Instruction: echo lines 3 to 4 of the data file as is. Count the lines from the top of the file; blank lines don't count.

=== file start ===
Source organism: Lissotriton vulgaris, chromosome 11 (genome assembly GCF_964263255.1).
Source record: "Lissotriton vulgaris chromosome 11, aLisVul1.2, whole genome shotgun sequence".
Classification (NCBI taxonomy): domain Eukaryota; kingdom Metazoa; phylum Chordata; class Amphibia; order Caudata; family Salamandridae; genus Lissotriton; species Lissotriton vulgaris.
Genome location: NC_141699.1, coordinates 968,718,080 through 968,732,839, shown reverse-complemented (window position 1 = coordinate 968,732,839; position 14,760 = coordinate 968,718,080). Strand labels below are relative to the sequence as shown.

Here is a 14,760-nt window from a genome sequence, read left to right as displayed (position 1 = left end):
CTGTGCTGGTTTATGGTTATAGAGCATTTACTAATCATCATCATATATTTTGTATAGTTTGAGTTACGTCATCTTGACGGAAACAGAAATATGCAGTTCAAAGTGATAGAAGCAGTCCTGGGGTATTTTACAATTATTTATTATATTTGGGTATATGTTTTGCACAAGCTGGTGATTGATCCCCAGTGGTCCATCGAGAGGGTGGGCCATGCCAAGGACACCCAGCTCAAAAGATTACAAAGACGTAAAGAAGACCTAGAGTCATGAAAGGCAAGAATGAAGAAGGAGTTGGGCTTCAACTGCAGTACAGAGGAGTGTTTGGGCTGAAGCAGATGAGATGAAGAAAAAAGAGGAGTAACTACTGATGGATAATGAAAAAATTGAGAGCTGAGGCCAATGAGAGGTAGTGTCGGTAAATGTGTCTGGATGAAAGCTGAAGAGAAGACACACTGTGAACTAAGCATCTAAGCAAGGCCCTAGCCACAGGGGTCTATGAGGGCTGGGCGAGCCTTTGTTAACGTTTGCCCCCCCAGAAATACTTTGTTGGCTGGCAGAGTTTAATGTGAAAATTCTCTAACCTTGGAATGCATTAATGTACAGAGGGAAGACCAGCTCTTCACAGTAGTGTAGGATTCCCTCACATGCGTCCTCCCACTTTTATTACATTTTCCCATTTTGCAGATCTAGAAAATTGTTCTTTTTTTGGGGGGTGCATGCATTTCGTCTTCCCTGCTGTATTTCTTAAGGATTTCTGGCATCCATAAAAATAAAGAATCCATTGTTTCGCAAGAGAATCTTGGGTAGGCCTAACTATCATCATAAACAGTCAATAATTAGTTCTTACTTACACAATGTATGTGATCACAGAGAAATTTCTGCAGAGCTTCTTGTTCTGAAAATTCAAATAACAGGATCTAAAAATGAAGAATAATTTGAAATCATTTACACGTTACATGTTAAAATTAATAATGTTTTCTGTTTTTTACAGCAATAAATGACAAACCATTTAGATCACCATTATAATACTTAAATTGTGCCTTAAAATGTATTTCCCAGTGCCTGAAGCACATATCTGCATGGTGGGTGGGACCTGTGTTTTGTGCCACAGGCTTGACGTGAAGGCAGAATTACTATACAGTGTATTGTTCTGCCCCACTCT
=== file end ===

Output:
Classification (NCBI taxonomy): domain Eukaryota; kingdom Metazoa; phylum Chordata; class Amphibia; order Caudata; family Salamandridae; genus Lissotriton; species Lissotriton vulgaris.
Genome location: NC_141699.1, coordinates 968,718,080 through 968,732,839, shown reverse-complemented (window position 1 = coordinate 968,732,839; position 14,760 = coordinate 968,718,080). Strand labels below are relative to the sequence as shown.